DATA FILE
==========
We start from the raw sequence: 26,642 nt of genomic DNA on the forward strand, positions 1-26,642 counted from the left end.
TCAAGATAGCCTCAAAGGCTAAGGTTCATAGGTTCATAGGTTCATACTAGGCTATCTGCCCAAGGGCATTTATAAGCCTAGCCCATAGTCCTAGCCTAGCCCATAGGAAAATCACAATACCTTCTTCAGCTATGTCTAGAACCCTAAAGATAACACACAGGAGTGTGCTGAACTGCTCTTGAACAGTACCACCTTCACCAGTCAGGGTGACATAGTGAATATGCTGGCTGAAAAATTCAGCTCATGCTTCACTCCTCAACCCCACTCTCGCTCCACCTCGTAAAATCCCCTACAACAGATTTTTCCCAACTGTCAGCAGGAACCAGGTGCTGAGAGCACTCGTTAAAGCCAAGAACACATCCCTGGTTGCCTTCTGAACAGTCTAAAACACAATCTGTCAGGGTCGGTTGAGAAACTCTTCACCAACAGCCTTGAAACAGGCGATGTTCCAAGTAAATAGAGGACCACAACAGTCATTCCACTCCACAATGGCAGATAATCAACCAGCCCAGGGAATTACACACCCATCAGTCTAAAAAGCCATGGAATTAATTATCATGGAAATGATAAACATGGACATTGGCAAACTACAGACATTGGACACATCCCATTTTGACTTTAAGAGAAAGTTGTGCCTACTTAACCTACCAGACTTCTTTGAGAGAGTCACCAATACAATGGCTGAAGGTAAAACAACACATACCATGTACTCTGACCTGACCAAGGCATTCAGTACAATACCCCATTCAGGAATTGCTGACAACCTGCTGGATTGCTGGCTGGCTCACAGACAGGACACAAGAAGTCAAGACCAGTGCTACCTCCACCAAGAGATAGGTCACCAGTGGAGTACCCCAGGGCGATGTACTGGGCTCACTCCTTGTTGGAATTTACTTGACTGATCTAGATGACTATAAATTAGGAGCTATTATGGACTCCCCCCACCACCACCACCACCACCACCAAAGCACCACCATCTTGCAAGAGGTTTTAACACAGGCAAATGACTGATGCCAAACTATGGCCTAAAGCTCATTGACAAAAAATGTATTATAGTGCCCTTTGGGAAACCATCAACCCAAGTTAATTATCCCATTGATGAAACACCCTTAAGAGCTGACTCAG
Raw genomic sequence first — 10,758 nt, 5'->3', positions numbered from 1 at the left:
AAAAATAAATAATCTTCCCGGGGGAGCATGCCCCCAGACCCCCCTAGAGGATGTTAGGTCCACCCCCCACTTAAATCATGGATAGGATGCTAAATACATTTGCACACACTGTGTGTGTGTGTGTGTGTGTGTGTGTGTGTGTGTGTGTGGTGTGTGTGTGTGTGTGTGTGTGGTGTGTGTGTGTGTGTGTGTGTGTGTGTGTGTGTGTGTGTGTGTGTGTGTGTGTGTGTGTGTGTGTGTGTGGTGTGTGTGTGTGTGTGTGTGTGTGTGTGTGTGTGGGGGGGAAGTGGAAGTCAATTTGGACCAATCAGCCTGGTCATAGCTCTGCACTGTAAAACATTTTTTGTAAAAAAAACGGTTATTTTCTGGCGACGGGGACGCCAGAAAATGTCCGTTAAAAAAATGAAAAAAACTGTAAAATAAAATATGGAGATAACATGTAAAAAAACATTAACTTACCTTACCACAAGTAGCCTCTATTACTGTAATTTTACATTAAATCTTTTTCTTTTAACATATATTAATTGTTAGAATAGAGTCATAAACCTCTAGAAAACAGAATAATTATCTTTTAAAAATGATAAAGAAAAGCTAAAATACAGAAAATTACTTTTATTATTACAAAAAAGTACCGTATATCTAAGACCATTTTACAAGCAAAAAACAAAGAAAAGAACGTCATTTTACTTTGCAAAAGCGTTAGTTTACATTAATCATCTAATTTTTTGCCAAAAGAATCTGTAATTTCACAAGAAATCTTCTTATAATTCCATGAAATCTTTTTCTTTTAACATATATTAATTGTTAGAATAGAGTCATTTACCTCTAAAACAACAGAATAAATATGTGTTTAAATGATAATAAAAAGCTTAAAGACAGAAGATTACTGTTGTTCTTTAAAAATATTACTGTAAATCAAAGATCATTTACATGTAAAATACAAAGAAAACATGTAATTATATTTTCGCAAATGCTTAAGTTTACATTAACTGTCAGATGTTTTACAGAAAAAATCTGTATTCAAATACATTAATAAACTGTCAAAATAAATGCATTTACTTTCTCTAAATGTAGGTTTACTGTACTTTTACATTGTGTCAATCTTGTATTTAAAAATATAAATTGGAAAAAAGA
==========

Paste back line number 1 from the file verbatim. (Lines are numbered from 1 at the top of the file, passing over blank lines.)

We start from the raw sequence: 26,642 nt of genomic DNA on the forward strand, positions 1-26,642 counted from the left end.